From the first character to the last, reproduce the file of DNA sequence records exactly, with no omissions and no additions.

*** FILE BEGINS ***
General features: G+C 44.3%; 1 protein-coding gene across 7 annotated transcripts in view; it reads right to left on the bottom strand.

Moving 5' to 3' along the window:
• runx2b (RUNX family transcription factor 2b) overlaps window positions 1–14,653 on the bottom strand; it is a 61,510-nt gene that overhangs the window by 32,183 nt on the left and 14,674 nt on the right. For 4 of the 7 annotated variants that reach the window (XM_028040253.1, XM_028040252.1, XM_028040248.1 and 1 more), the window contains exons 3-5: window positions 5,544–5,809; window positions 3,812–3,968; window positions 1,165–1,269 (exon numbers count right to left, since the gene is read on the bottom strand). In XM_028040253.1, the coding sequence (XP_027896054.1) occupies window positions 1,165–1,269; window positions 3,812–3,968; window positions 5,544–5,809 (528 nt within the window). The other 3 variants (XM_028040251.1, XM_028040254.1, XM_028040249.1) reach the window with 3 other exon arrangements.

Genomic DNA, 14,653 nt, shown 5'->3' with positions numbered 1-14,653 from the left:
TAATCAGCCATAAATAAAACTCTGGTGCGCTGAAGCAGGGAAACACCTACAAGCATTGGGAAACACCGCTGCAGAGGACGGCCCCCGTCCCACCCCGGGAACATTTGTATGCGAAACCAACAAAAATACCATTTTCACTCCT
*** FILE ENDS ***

General features: G+C 44.3%; 1 protein-coding gene across 7 annotated transcripts in view; it reads right to left on the bottom strand.

Moving 5' to 3' along the window:
• runx2b (RUNX family transcription factor 2b) overlaps window positions 1–14,653 on the bottom strand; it is a 61,510-nt gene that overhangs the window by 32,183 nt on the left and 14,674 nt on the right. For 4 of the 7 annotated variants that reach the window (XM_028040253.1, XM_028040252.1, XM_028040248.1 and 1 more), the window contains exons 3-5: window positions 5,544–5,809; window positions 3,812–3,968; window positions 1,165–1,269 (exon numbers count right to left, since the gene is read on the bottom strand). In XM_028040253.1, the coding sequence (XP_027896054.1) occupies window positions 1,165–1,269; window positions 3,812–3,968; window positions 5,544–5,809 (528 nt within the window). The other 3 variants (XM_028040251.1, XM_028040254.1, XM_028040249.1) reach the window with 3 other exon arrangements.

Genomic DNA, 14,653 nt, shown 5'->3' with positions numbered 1-14,653 from the left:
TAATCAGCCATAAATAAAACTCTGGTGCGCTGAAGCAGGGAAACACCTACAAGCATTGGGAAACACCGCTGCAGAGGACGGCCCCCGTCCCACCCCGGGAACATTTGTATGCGAAACCAACAAAAATACCATTTTCACTCCT